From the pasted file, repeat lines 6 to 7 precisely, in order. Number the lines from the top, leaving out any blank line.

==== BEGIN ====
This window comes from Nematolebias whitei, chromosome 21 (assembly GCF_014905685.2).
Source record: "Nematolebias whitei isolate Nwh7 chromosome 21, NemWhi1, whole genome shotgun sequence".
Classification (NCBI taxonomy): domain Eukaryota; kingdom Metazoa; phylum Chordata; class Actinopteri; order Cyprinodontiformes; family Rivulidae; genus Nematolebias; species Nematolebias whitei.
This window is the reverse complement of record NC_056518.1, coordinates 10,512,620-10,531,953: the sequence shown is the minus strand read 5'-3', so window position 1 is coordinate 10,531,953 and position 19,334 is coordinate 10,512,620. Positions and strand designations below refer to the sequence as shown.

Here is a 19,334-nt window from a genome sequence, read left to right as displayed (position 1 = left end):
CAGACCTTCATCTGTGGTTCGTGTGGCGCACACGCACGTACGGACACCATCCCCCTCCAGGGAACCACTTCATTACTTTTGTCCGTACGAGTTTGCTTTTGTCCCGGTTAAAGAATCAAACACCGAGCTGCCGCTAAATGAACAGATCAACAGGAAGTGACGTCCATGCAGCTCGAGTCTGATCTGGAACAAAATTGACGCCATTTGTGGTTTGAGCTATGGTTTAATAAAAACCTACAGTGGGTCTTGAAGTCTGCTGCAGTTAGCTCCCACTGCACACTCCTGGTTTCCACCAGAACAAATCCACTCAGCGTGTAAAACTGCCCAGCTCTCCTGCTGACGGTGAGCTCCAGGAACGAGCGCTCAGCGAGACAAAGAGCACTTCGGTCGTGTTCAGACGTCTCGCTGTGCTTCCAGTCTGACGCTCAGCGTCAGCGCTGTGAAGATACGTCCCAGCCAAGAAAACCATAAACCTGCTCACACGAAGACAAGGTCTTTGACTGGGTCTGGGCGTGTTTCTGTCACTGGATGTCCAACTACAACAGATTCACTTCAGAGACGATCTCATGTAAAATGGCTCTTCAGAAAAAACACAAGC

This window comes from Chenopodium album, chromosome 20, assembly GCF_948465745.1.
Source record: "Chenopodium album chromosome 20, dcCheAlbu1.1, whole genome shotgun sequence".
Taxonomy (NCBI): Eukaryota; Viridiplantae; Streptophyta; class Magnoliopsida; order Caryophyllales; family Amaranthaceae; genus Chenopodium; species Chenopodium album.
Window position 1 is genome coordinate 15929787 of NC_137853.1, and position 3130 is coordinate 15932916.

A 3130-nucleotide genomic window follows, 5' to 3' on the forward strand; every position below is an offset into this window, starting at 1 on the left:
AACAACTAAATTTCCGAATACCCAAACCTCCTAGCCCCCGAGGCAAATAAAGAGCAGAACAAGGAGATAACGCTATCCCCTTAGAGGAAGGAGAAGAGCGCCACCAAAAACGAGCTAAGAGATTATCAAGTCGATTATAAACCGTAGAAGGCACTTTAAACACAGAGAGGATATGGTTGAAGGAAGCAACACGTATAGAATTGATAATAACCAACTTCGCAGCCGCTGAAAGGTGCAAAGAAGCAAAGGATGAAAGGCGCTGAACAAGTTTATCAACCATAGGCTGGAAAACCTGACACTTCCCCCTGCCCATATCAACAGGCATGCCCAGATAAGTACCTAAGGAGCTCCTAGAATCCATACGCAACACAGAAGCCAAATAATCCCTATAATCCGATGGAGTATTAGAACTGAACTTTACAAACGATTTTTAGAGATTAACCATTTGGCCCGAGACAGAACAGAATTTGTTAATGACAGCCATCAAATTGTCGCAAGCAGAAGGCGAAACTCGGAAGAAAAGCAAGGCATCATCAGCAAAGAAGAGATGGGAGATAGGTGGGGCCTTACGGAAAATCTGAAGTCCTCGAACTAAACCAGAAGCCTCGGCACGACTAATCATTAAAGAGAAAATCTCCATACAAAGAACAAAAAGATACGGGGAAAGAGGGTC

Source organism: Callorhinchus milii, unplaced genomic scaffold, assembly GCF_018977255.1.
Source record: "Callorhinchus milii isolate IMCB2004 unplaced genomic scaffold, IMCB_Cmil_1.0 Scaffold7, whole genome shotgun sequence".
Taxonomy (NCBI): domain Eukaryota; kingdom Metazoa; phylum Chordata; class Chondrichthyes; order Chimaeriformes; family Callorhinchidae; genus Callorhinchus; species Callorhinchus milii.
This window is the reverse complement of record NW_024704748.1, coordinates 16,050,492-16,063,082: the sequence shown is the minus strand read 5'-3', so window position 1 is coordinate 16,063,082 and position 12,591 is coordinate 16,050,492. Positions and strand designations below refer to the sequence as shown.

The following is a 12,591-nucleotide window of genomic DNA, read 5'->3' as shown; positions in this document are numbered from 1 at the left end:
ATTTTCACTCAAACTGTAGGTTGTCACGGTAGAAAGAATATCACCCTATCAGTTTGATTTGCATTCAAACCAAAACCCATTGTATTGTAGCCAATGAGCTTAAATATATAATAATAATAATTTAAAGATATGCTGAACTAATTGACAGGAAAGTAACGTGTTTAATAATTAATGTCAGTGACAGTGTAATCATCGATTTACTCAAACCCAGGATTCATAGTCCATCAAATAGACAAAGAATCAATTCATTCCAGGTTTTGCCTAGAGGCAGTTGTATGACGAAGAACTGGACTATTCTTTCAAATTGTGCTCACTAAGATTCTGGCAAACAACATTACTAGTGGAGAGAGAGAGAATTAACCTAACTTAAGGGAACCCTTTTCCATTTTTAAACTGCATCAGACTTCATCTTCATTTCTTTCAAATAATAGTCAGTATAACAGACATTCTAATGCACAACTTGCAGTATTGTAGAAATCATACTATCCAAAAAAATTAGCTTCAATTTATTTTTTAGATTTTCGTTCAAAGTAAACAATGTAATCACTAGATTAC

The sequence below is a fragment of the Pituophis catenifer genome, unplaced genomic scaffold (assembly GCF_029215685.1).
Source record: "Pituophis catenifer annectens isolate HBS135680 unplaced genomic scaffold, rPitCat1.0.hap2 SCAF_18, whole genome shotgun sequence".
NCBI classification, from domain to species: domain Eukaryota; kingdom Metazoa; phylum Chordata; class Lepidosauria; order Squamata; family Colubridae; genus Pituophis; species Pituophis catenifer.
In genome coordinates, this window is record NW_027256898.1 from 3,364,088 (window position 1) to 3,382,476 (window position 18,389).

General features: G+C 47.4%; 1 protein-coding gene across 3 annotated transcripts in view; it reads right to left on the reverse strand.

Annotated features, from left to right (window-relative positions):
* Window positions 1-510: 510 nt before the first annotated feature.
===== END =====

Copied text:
CAGACCTTCATCTGTGGTTCGTGTGGCGCACACGCACGTACGGACACCATCCCCCTCCAGGGAACCACTTCATTACTTTTGTCCGTACGAGTTTGCTTTTGTCCCGGTTAAAGAATCAAACACCGAGCTGCCGCTAAATGAACAGATCAACAGGAAGTGACGTCCATGCAGCTCGAGTCTGATCTGGAACAAAATTGACGCCATTTGTGGTTTGAGCTATGGTTTAATAAAAACCTACAGTGGGTCTTGAAGTCTGCTGCAGTTAGCTCCCACTGCACACTCCTGGTTTCCACCAGAACAAATCCACTCAGCGTGTAAAACTGCCCAGCTCTCCTGCTGACGGTGAGCTCCAGGAACGAGCGCTCAGCGAGACAAAGAGCACTTCGGTCGTGTTCAGACGTCTCGCTGTGCTTCCAGTCTGACGCTCAGCGTCAGCGCTGTGAAGATACGTCCCAGCCAAGAAAACCATAAACCTGCTCACACGAAGACAAGGTCTTTGACTGGGTCTGGGCGTGTTTCTGTCACTGGATGTCCAACTACAACAGATTCACTTCAGAGACGATCTCATGTAAAATGGCTCTTCAGAAAAAACACAAGC

This window comes from Chenopodium album, chromosome 20, assembly GCF_948465745.1.